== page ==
Our frequently asked questions about travel to Alaska. If you have any other questions, please contact your travel designer or concierge.
Do I need to get a visa?
Foreign travellers to the United States need visitor visas unless they qualify for entry under the Visa Waiver Program. To enter the United States without a visa, tourists must have an electronic passport with a digital chip containing biometric information about the passport owner with a machine-readable zone on the biographic page.
Visa-exempt travellers must all fill in an electronic questionnaire (health, criminal record, etc.) 72 hours before the date of departure; this can be done on the relevant embassy website.
Please visit www.dhs.gov/visa-waiver-programrequirements for the latest information.
Do I need travel insurance?
It is vital that you take out valid comprehensive travel insurance that covers medical repatriation, cancellation and curtailment for your trip to Alaska. This gives you peace of mind that you will not lose money should you be forced to cancel your trip due to illness before or during your vacation.
Please ensure that your insurance covers you for medical evacuation and repatriation both internationally and locally, and we advise that your policy covers loss and theft of your possessions.
It is your responsibility to ensure that your travel insurance covers you for all aspects of your vacation. You must ensure that you will be covered for activities such as walking, rafting, canoeing and horse riding.
Remember to carry your insurance details with you at all times.
What currency should I take?
ATMs are plentiful and the best way to obtain US dollars, colloquially known as the buck. All major cards are accepted across the country. Check with your credit card provider beforehand about their foreign transaction fee and let them know you’ll be travelling if you intend on using your card.
If you have a ‘chip-and-PIN’ credit card, you’ll find that it is nearly always treated in the old-fashioned way – i.e. the retailer swipes the magnetic stripe and you sign the printed slip.
Tipping in America is commonplace and almost always expected. In a restaurant, tip 15-20% of the total bill and $1 per drink at a bar if inexpensive or 15%-20% of the total order.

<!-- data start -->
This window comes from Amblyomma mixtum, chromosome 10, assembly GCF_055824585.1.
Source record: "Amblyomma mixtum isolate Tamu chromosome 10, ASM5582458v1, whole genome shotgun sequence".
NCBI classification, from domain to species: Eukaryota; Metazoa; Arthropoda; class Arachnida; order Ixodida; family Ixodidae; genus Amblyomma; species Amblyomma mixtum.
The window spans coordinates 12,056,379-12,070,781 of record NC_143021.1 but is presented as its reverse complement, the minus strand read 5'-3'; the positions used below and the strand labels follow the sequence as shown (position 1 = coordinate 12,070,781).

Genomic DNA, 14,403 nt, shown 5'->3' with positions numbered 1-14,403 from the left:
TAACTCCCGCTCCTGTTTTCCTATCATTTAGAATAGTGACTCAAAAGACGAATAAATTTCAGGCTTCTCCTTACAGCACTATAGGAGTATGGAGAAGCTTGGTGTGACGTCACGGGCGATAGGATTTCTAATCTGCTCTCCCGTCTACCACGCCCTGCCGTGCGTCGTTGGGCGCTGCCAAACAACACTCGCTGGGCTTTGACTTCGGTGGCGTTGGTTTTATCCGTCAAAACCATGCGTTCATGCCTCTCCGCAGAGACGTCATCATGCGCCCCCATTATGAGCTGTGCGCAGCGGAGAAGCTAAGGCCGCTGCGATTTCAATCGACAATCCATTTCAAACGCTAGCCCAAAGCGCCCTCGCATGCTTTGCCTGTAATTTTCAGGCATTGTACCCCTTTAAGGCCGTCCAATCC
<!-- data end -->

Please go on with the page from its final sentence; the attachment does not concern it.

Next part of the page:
For taxis, private car or limousine drivers 10-20% is expected and a $2-5 for shuttle bus drivers.
In hotels, tip $2-5 per bag if assisted and a similar amount per day for housekeeping.
For an outdoor or back-country guide we suggest $100 per person per night for exceptional service, although this is entirely at your own discretion.
What is the climate in Alaska?
Weather in Alaska varies dramatically depending on the time of year and the region. Most people visit during the summer months, from mid-May to mid-September, with the peak season from June 15th to August 15th. The peak period offers the most tour options, the best weather and the best wildlife viewing opportunities.
Alaska’s summer temperatures are surprisingly pleasant. Daytime highs range from 15°C-27°C (60°F – 80°F). Night time lows are refreshingly cool, dipping below 10°C (below 50°F). May and September are a few degrees cooler. Temperatures vary wildly depending on which region of Alaska you plan to visit.
June is the driest time to visit Alaska and offers the most hours of daylight (June 21 is the longest day of the year, with 19 hours of daylight in Anchorage, 22 in Fairbanks, and 18 in Southeast) and all throughout the summer months, days are considerably longer than at lower latitudes.
September sees cooler temperatures, more rain and darker nights (and a better chance to see the Northern Lights).
Winter is long in Alaska with some extreme temperature drops and plenty of snow, though Anchorage and coastal regions don’t drop too far below freezing even in January when days are around 6 hours long. You’ll find the locals embracing the season with dog mushing, northern lights viewing, snowboarding, skiing, snowshoeing, snowmobiling and a full roster of cultural events.
What should I wear?
With the weather so variable and unpredictable, the key to dressing in Alaska is layers. For spring, summer and autumn, we suggest the following:
• An inner layer, such as long underwear, the top half of which can be worn alone on a hot day.
• A middle insulating such as a fleece jacket, or even a sweater. For both, synthetic materials usually have the edge over wool or cotton because of their lightness and warmth.
• The outer layer is the one you really need to get right; you want a shell that’s waterproof and breathable to stay warm when it’s windy and dry when it’s rainy.
• Depending on the activities you have planned, waterproof trousers are a good idea. Thin gloves and Gore-Tex socks are also recommended.
• Bring swimwear for dips in lakes and hot tubs.
• Footwear is also key, and a pair of worn in hiking shoes or boots are essential for any adventure in Alaska twinned with good quality hiking socks. Trainers or tennis shoes are worth bringing for wearing around lodges.
• Bring a lightweight, brimmed hat for sun and rain, sunglasses, and sunscreen.
• A small, comfortable backpack or daypack to carry things such as water, camera equipment and unworn layers.
• For those visiting in the winter, a down filled jacket is essential, as are insulated boots, fleece gloves to be worn under mittens, thermal underwear and a winter hat or balaclava.
• For photographers, it’s worth bringing extra batteries as cold weather can greatly reduce battery performance.